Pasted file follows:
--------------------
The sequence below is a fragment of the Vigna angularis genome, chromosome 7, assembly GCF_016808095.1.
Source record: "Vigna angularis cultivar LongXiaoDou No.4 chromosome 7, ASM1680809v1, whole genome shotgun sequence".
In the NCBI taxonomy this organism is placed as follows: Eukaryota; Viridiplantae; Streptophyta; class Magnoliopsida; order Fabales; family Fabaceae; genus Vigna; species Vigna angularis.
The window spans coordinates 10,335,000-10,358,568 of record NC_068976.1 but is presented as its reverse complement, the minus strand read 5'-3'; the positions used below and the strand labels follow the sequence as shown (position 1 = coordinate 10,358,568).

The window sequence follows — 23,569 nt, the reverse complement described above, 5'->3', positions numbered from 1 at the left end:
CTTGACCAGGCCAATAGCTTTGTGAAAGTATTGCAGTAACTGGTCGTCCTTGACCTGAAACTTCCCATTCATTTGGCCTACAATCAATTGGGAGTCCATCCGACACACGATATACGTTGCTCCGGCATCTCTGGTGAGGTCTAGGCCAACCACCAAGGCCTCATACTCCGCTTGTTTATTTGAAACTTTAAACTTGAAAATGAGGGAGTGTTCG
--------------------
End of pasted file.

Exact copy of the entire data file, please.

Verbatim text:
The sequence below is a fragment of the Vigna angularis genome, chromosome 7, assembly GCF_016808095.1.
Source record: "Vigna angularis cultivar LongXiaoDou No.4 chromosome 7, ASM1680809v1, whole genome shotgun sequence".
In the NCBI taxonomy this organism is placed as follows: Eukaryota; Viridiplantae; Streptophyta; class Magnoliopsida; order Fabales; family Fabaceae; genus Vigna; species Vigna angularis.
The window spans coordinates 10,335,000-10,358,568 of record NC_068976.1 but is presented as its reverse complement, the minus strand read 5'-3'; the positions used below and the strand labels follow the sequence as shown (position 1 = coordinate 10,358,568).

The window sequence follows — 23,569 nt, the reverse complement described above, 5'->3', positions numbered from 1 at the left end:
CTTGACCAGGCCAATAGCTTTGTGAAAGTATTGCAGTAACTGGTCGTCCTTGACCTGAAACTTCCCATTCATTTGGCCTACAATCAATTGGGAGTCCATCCGACACACGATATACGTTGCTCCGGCATCTCTGGTGAGGTCTAGGCCAACCACCAAGGCCTCATACTCCGCTTGTTTATTTGAAACTTTAAACTTGAAAATGAGGGAGTGTTCG